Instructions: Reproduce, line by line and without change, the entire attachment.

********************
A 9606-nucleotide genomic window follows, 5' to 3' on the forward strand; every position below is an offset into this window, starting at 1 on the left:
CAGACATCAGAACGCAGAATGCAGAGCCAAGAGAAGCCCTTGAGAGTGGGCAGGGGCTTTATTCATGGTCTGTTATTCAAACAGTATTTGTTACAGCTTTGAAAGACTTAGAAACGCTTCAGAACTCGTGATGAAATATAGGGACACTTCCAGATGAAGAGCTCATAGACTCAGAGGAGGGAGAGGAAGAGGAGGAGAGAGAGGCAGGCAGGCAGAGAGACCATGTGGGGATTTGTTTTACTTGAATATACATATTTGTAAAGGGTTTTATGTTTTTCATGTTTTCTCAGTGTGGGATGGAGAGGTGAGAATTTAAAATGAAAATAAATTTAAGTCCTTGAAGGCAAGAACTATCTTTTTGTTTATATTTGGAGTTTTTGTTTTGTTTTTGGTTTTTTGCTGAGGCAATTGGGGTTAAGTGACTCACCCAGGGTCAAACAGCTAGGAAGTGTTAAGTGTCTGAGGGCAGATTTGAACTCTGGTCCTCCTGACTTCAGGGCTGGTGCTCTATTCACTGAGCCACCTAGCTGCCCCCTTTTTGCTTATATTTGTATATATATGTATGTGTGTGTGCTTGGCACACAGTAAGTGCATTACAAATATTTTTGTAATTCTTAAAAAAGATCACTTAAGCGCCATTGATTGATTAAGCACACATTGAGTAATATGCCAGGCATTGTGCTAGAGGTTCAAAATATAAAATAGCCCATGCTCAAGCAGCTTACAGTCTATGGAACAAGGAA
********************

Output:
A 9606-nucleotide genomic window follows, 5' to 3' on the forward strand; every position below is an offset into this window, starting at 1 on the left:
CAGACATCAGAACGCAGAATGCAGAGCCAAGAGAAGCCCTTGAGAGTGGGCAGGGGCTTTATTCATGGTCTGTTATTCAAACAGTATTTGTTACAGCTTTGAAAGACTTAGAAACGCTTCAGAACTCGTGATGAAATATAGGGACACTTCCAGATGAAGAGCTCATAGACTCAGAGGAGGGAGAGGAAGAGGAGGAGAGAGAGGCAGGCAGGCAGAGAGACCATGTGGGGATTTGTTTTACTTGAATATACATATTTGTAAAGGGTTTTATGTTTTTCATGTTTTCTCAGTGTGGGATGGAGAGGTGAGAATTTAAAATGAAAATAAATTTAAGTCCTTGAAGGCAAGAACTATCTTTTTGTTTATATTTGGAGTTTTTGTTTTGTTTTTGGTTTTTTGCTGAGGCAATTGGGGTTAAGTGACTCACCCAGGGTCAAACAGCTAGGAAGTGTTAAGTGTCTGAGGGCAGATTTGAACTCTGGTCCTCCTGACTTCAGGGCTGGTGCTCTATTCACTGAGCCACCTAGCTGCCCCCTTTTTGCTTATATTTGTATATATATGTATGTGTGTGTGCTTGGCACACAGTAAGTGCATTACAAATATTTTTGTAATTCTTAAAAAAGATCACTTAAGCGCCATTGATTGATTAAGCACACATTGAGTAATATGCCAGGCATTGTGCTAGAGGTTCAAAATATAAAATAGCCCATGCTCAAGCAGCTTACAGTCTATGGAACAAGGAA